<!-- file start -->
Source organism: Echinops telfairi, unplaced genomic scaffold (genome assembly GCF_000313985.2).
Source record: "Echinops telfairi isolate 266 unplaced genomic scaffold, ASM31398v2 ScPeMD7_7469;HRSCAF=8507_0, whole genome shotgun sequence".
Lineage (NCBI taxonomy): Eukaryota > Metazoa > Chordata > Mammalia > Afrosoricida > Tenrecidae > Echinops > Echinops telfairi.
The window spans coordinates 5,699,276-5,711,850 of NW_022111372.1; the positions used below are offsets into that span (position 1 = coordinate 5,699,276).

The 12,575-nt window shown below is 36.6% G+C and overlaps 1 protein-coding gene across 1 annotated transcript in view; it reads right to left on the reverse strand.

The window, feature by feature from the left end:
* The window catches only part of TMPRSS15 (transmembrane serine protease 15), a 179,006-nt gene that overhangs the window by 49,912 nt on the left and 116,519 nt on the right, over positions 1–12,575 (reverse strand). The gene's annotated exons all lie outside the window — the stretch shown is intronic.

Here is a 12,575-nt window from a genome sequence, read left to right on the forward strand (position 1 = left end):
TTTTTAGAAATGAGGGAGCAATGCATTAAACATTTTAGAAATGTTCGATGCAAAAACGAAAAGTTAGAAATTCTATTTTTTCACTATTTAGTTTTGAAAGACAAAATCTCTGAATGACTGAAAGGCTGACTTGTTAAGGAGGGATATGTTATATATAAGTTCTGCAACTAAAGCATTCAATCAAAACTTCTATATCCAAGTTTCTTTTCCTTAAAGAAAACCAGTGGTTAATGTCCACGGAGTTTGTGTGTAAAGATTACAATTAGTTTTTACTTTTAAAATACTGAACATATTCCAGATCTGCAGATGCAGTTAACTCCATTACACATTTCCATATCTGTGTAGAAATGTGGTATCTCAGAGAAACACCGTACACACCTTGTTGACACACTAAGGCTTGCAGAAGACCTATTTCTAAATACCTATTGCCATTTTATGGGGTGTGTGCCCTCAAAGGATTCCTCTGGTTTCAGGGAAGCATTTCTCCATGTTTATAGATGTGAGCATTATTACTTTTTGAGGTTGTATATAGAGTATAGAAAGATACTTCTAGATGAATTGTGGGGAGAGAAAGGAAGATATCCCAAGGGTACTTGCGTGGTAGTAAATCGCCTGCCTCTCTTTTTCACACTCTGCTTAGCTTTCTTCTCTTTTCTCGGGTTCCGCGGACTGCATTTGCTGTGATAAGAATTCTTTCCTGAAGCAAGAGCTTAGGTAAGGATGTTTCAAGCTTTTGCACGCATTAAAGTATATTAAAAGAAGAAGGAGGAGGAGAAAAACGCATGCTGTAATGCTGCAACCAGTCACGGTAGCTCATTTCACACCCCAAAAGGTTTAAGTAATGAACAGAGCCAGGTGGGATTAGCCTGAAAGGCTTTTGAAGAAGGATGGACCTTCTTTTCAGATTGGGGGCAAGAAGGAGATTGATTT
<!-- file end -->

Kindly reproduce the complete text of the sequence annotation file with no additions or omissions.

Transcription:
Source organism: Echinops telfairi, unplaced genomic scaffold (genome assembly GCF_000313985.2).
Source record: "Echinops telfairi isolate 266 unplaced genomic scaffold, ASM31398v2 ScPeMD7_7469;HRSCAF=8507_0, whole genome shotgun sequence".
Lineage (NCBI taxonomy): Eukaryota > Metazoa > Chordata > Mammalia > Afrosoricida > Tenrecidae > Echinops > Echinops telfairi.
The window spans coordinates 5,699,276-5,711,850 of NW_022111372.1; the positions used below are offsets into that span (position 1 = coordinate 5,699,276).

The 12,575-nt window shown below is 36.6% G+C and overlaps 1 protein-coding gene across 1 annotated transcript in view; it reads right to left on the reverse strand.

The window, feature by feature from the left end:
* The window catches only part of TMPRSS15 (transmembrane serine protease 15), a 179,006-nt gene that overhangs the window by 49,912 nt on the left and 116,519 nt on the right, over positions 1–12,575 (reverse strand). The gene's annotated exons all lie outside the window — the stretch shown is intronic.

Here is a 12,575-nt window from a genome sequence, read left to right on the forward strand (position 1 = left end):
TTTTTAGAAATGAGGGAGCAATGCATTAAACATTTTAGAAATGTTCGATGCAAAAACGAAAAGTTAGAAATTCTATTTTTTCACTATTTAGTTTTGAAAGACAAAATCTCTGAATGACTGAAAGGCTGACTTGTTAAGGAGGGATATGTTATATATAAGTTCTGCAACTAAAGCATTCAATCAAAACTTCTATATCCAAGTTTCTTTTCCTTAAAGAAAACCAGTGGTTAATGTCCACGGAGTTTGTGTGTAAAGATTACAATTAGTTTTTACTTTTAAAATACTGAACATATTCCAGATCTGCAGATGCAGTTAACTCCATTACACATTTCCATATCTGTGTAGAAATGTGGTATCTCAGAGAAACACCGTACACACCTTGTTGACACACTAAGGCTTGCAGAAGACCTATTTCTAAATACCTATTGCCATTTTATGGGGTGTGTGCCCTCAAAGGATTCCTCTGGTTTCAGGGAAGCATTTCTCCATGTTTATAGATGTGAGCATTATTACTTTTTGAGGTTGTATATAGAGTATAGAAAGATACTTCTAGATGAATTGTGGGGAGAGAAAGGAAGATATCCCAAGGGTACTTGCGTGGTAGTAAATCGCCTGCCTCTCTTTTTCACACTCTGCTTAGCTTTCTTCTCTTTTCTCGGGTTCCGCGGACTGCATTTGCTGTGATAAGAATTCTTTCCTGAAGCAAGAGCTTAGGTAAGGATGTTTCAAGCTTTTGCACGCATTAAAGTATATTAAAAGAAGAAGGAGGAGGAGAAAAACGCATGCTGTAATGCTGCAACCAGTCACGGTAGCTCATTTCACACCCCAAAAGGTTTAAGTAATGAACAGAGCCAGGTGGGATTAGCCTGAAAGGCTTTTGAAGAAGGATGGACCTTCTTTTCAGATTGGGGGCAAGAAGGAGATTGATTT